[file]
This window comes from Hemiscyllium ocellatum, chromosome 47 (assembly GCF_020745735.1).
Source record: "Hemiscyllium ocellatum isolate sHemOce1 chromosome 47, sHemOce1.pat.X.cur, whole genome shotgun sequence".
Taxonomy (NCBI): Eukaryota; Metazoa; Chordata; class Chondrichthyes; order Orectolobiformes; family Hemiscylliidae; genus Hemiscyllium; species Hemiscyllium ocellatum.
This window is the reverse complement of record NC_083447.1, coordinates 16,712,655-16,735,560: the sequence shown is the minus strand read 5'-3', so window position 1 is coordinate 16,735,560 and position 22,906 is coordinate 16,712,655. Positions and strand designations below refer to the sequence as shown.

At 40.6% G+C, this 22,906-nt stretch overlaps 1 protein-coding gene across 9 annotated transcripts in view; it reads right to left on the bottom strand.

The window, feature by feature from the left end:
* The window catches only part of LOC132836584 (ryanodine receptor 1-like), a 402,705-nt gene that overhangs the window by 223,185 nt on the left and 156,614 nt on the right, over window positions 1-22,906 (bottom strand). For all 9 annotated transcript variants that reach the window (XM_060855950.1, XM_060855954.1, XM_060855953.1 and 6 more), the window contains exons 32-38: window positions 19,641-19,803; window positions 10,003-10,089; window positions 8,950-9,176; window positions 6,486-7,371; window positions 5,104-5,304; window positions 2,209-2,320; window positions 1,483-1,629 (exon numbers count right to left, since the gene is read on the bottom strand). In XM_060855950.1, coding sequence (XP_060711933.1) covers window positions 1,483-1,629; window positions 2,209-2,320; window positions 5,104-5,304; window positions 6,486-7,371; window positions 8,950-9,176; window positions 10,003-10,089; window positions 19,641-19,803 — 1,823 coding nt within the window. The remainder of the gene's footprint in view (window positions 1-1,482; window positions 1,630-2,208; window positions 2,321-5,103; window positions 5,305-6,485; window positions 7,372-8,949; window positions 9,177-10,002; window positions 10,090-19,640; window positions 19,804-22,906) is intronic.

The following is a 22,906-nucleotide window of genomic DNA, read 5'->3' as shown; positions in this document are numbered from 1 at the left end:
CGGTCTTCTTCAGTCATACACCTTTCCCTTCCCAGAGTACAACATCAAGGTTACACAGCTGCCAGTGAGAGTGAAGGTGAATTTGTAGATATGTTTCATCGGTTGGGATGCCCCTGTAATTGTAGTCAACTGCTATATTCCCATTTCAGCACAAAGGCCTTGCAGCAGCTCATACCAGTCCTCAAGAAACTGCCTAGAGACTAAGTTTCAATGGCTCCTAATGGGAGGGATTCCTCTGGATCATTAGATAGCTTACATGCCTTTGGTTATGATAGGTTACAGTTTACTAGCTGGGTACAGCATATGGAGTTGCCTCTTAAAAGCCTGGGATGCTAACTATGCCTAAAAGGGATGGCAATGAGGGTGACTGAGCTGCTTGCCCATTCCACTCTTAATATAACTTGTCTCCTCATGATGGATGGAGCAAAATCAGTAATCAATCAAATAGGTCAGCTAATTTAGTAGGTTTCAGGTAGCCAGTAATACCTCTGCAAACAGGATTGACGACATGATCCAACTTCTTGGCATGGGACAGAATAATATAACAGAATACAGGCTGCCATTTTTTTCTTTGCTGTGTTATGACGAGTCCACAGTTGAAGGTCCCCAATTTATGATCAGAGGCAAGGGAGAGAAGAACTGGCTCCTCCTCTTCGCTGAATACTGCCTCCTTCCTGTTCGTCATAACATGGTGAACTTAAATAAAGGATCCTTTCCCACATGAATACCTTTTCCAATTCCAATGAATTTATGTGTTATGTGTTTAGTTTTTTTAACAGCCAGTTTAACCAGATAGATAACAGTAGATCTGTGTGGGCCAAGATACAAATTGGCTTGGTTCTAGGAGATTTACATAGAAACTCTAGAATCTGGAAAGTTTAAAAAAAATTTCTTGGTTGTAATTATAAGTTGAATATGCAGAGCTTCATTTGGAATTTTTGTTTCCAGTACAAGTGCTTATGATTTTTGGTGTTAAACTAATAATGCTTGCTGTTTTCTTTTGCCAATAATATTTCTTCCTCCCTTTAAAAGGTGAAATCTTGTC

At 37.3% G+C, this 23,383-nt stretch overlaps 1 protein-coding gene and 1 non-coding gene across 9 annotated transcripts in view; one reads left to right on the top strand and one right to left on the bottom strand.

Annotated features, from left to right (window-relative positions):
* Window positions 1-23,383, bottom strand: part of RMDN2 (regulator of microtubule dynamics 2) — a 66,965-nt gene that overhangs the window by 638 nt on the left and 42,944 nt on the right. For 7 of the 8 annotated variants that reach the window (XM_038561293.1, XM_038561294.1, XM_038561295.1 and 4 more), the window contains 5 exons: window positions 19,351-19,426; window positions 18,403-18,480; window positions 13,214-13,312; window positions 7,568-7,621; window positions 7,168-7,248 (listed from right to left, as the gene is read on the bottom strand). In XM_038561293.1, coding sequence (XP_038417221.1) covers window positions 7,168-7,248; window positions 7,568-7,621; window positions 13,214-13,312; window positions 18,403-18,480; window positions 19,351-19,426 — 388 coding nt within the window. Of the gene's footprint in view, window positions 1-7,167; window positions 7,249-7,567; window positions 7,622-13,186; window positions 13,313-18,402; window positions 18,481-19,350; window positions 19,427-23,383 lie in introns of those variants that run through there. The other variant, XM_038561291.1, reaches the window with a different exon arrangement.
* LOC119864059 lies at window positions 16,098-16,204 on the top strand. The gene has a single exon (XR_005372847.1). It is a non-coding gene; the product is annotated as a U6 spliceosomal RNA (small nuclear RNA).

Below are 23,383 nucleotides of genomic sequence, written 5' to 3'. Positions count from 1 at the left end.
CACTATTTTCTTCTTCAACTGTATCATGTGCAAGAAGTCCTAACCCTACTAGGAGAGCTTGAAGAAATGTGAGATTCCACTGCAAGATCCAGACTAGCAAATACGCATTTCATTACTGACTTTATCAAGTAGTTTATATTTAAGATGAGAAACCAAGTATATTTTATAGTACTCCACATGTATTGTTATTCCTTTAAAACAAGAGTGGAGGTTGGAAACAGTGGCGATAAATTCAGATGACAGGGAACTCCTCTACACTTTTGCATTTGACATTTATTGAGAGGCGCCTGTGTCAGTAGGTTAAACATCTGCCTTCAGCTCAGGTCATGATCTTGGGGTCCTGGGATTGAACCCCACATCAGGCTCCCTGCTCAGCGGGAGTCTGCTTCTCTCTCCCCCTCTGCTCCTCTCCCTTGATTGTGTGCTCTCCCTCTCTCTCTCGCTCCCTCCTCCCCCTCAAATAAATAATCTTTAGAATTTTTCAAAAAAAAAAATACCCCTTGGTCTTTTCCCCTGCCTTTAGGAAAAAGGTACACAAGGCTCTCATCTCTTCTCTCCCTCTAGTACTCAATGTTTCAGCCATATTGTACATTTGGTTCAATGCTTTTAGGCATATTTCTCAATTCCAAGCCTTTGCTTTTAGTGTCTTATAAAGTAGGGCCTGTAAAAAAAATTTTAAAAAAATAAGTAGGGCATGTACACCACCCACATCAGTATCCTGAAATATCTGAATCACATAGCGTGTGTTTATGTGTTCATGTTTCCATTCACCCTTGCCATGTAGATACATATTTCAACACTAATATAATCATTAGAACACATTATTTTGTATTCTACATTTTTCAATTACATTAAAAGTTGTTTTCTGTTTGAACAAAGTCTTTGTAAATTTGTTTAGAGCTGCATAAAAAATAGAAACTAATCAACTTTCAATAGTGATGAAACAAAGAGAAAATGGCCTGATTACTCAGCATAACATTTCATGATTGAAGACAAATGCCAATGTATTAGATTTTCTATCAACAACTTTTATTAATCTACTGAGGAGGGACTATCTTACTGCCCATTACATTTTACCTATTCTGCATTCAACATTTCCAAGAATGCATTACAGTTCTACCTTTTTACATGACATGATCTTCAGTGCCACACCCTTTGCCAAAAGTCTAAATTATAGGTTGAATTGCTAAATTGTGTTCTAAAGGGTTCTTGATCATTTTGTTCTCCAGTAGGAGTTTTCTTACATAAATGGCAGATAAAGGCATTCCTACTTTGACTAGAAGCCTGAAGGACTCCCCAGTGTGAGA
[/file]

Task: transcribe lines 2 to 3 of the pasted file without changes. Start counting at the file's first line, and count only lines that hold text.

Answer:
Source record: "Hemiscyllium ocellatum isolate sHemOce1 chromosome 47, sHemOce1.pat.X.cur, whole genome shotgun sequence".
Taxonomy (NCBI): Eukaryota; Metazoa; Chordata; class Chondrichthyes; order Orectolobiformes; family Hemiscylliidae; genus Hemiscyllium; species Hemiscyllium ocellatum.